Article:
Still, Locke got through.

Altoona's Brock Holt got a one-out base hit in the top of the first, but he was thrown out trying to steal. Locke responded with a strikeout and a walk in the bottom of the first inning, but got out of trouble by getting a line drive to left to end the inning.

Altoona took a 1-0 lead in the top of the second inning. Andrew Lambo led off with a double down the line in right and took third on a sacrifice groundout by Tony Sanchez. Lambo then scampered home on a base hit by Quincy Latimore to make it 1-0.

Portland responded quickly off of Locke in the bottom of the second. Catcher Mark Wagner lined a double off the wall in left field and moved up on a sacrifice bunt by Jon Hee. Oscar Tejeda followed with a base hit to tie the game. Locke then made a great pickoff move, cutting down Tejeda, but a double from Jeremy Hazelbaker and a base hit from Heiker Meneses gave Portland a 2-1 lead. Locke got the next batter to pop to second to end the inning.

Altoona came right back and tied the game for their pitcher. With one out, Holt doubled and one out later he scored on a base hit by Lambo to make it 2-2.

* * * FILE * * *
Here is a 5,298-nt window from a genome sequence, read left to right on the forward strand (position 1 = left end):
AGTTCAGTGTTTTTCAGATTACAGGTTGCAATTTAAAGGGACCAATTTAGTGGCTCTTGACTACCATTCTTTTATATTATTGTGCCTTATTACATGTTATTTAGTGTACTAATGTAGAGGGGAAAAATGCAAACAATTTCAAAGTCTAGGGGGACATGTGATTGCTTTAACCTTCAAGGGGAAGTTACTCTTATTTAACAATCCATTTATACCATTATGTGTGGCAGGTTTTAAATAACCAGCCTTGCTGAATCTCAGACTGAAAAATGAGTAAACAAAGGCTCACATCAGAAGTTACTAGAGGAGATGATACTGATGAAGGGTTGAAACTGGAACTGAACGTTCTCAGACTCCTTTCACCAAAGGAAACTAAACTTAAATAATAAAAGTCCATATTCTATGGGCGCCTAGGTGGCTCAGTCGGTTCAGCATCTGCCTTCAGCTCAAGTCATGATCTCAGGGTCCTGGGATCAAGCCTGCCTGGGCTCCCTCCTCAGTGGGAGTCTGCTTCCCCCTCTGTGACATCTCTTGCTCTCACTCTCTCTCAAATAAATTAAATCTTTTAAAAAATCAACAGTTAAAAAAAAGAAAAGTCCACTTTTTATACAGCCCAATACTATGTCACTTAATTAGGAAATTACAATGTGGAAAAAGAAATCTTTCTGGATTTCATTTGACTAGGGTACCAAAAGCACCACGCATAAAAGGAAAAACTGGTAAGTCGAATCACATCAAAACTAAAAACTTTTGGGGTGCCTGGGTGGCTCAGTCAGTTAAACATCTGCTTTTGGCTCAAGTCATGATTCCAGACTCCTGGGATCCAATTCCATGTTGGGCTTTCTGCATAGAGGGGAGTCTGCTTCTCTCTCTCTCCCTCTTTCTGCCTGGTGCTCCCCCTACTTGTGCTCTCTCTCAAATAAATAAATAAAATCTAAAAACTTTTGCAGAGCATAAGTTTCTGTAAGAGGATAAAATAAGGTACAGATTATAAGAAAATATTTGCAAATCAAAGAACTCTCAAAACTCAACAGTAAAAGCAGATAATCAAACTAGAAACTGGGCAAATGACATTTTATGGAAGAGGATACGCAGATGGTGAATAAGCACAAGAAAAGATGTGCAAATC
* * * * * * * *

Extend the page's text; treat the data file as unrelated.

Locke surrendered his third run of the game in the bottom of the third inning, though it was of the unearned variety. After a leadoff double by Alex Hassan and a sacrifice fly, Locke got a big strikeout of Will Middlebrooks (who was the subject of many trade rumors over the course of the week) for the second out. However, a throwing error on a routine infield grounder resulted in Hassan scoring the go-ahead run for the 3-2 lead.

Altoona went in order in the top of the fourth, but Locke answered right back with a six-pitch bottom of the fourth, getting a pop up to second, a strikeout and a grounder to third for three quick outs.

Yunesky Sanchez led off the top of the fifth with an infield hit and a base hit off the right field wall by Anthony Norman put runners on the corners. One out later, Holt lined a base hit to tie the game, chasing Portland starter Michael Lee from the game. Eammon Portice came on and struck out the next two hitters to get out of trouble.